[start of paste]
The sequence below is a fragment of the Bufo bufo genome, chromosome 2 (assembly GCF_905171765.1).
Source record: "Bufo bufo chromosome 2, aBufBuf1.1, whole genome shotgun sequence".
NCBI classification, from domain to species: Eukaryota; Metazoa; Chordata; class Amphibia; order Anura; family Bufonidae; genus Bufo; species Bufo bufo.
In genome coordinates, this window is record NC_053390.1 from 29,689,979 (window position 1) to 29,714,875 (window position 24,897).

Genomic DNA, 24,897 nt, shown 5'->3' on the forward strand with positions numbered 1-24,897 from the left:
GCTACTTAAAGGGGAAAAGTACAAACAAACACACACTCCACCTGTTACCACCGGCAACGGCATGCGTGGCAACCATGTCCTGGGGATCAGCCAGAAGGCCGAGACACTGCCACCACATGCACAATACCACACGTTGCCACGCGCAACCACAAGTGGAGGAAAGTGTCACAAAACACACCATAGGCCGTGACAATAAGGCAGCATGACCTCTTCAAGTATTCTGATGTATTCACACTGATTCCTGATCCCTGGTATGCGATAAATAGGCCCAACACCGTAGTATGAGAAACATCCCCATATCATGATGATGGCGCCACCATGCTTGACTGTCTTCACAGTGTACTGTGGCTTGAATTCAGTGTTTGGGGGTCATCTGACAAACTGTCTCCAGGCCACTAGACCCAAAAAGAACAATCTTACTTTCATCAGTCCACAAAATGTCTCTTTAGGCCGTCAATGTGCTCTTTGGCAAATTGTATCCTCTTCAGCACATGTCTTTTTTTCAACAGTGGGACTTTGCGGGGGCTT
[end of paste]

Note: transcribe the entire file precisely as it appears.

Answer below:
The sequence below is a fragment of the Bufo bufo genome, chromosome 2 (assembly GCF_905171765.1).
Source record: "Bufo bufo chromosome 2, aBufBuf1.1, whole genome shotgun sequence".
NCBI classification, from domain to species: Eukaryota; Metazoa; Chordata; class Amphibia; order Anura; family Bufonidae; genus Bufo; species Bufo bufo.
In genome coordinates, this window is record NC_053390.1 from 29,689,979 (window position 1) to 29,714,875 (window position 24,897).

Genomic DNA, 24,897 nt, shown 5'->3' on the forward strand with positions numbered 1-24,897 from the left:
GCTACTTAAAGGGGAAAAGTACAAACAAACACACACTCCACCTGTTACCACCGGCAACGGCATGCGTGGCAACCATGTCCTGGGGATCAGCCAGAAGGCCGAGACACTGCCACCACATGCACAATACCACACGTTGCCACGCGCAACCACAAGTGGAGGAAAGTGTCACAAAACACACCATAGGCCGTGACAATAAGGCAGCATGACCTCTTCAAGTATTCTGATGTATTCACACTGATTCCTGATCCCTGGTATGCGATAAATAGGCCCAACACCGTAGTATGAGAAACATCCCCATATCATGATGATGGCGCCACCATGCTTGACTGTCTTCACAGTGTACTGTGGCTTGAATTCAGTGTTTGGGGGTCATCTGACAAACTGTCTCCAGGCCACTAGACCCAAAAAGAACAATCTTACTTTCATCAGTCCACAAAATGTCTCTTTAGGCCGTCAATGTGCTCTTTGGCAAATTGTATCCTCTTCAGCACATGTCTTTTTTTCAACAGTGGGACTTTGCGGGGGCTT